More Precise Prostate Cancer Screening on Horizon
Dr. David Samadi, New York robotic surgery expert, encouraged by momentum of prostate cancer research.
NEW YORK, Sept. 2, 2011 /PRNewswire/
-- This September, during Prostate Cancer Awareness Month
, there is talk of a new prostate cancer screening method
that may change the face of prostate cancer diagnoses. Initial data gathered by two Cleveland hospitals and one Boston hospital, analyzed by the National Cancer Institute, indicates significantly more accurate results with a new urine screening
. Dr. David Samadi, Vice Chairman, Department of Urology, and Chief of Robotics and Minimally Invasive Surgery at The Mount Sinai Medical Center, is encouraged by the potential of this new screening to more accurately identify prostate cancer in men. "Increasing awareness of prostate cancer and the importance of early screening is key," said Dr. Samadi, "but being able to share potential advancements in our screening capabilities, especially during Prostate Cancer Awareness Month, is even better."
This new PSA/SIA assay is believed to be more accurate because it is able to evaluate a wide range of ultra-structural changes in the PSA (Prostate-Specific Antigen) protein, rather than just identifying a patient's PSA level, as the current test does. "This test appears to have a way of deciphering the PSA molecular structures of cancerous cells vs. those of non-cancerous cell," explains Dr. Samadi. "While the PSA test is critical to identifying prostate cancer in men, there are some limitations of the current screening. We see more false positive and false negatives than are ideal." The current PSA blood test is believed to result in false negatives 15 percent of the time and false positives 55-75% of the time. "Unfortunately, a false positive can be very traumatizing to a patient. If we could hone the findings to more accurate positives, the need for prostate biopsies would likely decline. And, of course, a false negative has significant implications," said Dr. Samadi, who believes the current PSA test to be indispensable, despite its limitations.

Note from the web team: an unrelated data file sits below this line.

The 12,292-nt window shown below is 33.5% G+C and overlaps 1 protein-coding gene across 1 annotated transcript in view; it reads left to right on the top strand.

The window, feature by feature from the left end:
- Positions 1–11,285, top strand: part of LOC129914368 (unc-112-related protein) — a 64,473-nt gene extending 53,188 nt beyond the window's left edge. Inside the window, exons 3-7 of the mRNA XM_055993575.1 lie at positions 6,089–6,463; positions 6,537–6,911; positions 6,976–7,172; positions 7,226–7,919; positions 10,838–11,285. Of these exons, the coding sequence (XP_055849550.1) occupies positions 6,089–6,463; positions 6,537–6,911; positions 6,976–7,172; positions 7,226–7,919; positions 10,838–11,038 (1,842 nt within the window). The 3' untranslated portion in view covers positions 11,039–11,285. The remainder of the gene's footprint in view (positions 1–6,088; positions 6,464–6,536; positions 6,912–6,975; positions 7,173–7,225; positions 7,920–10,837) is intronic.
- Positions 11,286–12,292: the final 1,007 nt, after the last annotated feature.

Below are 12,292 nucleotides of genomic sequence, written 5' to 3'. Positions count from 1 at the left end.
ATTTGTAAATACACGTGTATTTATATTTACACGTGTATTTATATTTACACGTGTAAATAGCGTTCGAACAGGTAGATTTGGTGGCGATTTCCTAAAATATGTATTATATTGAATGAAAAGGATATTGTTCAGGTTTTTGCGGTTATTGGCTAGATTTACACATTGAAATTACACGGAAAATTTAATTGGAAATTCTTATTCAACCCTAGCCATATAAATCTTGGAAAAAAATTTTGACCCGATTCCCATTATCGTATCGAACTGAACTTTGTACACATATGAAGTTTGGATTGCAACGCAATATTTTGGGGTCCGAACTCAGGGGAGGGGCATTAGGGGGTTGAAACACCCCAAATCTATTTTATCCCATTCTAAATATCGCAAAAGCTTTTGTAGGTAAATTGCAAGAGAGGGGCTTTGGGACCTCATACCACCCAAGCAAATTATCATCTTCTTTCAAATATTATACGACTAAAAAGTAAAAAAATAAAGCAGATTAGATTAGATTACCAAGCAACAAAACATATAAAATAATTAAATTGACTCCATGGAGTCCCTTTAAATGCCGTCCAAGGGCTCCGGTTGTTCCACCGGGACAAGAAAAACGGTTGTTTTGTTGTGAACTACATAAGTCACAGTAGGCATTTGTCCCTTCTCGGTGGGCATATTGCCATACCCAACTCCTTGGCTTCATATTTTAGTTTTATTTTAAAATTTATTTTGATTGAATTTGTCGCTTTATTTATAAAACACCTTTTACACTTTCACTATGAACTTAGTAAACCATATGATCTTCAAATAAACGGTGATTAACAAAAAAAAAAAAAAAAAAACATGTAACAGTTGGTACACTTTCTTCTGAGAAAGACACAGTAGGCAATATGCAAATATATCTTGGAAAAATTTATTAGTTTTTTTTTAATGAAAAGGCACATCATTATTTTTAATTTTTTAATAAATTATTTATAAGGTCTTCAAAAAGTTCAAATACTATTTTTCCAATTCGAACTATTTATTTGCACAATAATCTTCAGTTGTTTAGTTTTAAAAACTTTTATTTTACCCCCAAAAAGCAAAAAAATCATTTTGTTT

On the basis that blood PSA level alone is not a clear enough indicator of the presence of prostate cancer, this study focused on the evaluation of microscopic structural changes in urine. As an assay, it is believed that this more sensitive test may be able to determine not only the presence of prostate cancer, but its level or aggressiveness, too. "Improvements to prostate cancer staging would be extremely valuable, as well," Dr. Samadi added. "Too often, prostate cancer patients believe they have plenty of time. In reality, prostate cancer can progress very quickly, without notice. Robotic prostatectomy
surgery erases the unknown; more accurate staging could help patients reach the decision for life-saving radical prostatectomy
Researchers conducted the urine-based test on 222 men across three hospitals. The results showed a 100 percent sensitivity, meaning no false negatives; an 80 percent specificity was found, a drastic reduction in false positives from the current PSA test. Further clinical research will be conducted and the test should be available within a year. The test is made by AnalizaDX, Inc., a Cleveland-based biotech company, who will initially conduct the testing of submitted samples at their facilities. "I do hope continued research shows the same level of success with the PSA/SIA assay. Early prostate cancer tests are our best defense," said Dr. Samadi, "I look forward to our ability to deliver increased screening accuracy
to our patients."
More can be seen from prostate cancer expert, Dr. David Samadi, who is also part of the Fox News Medical A-Team.
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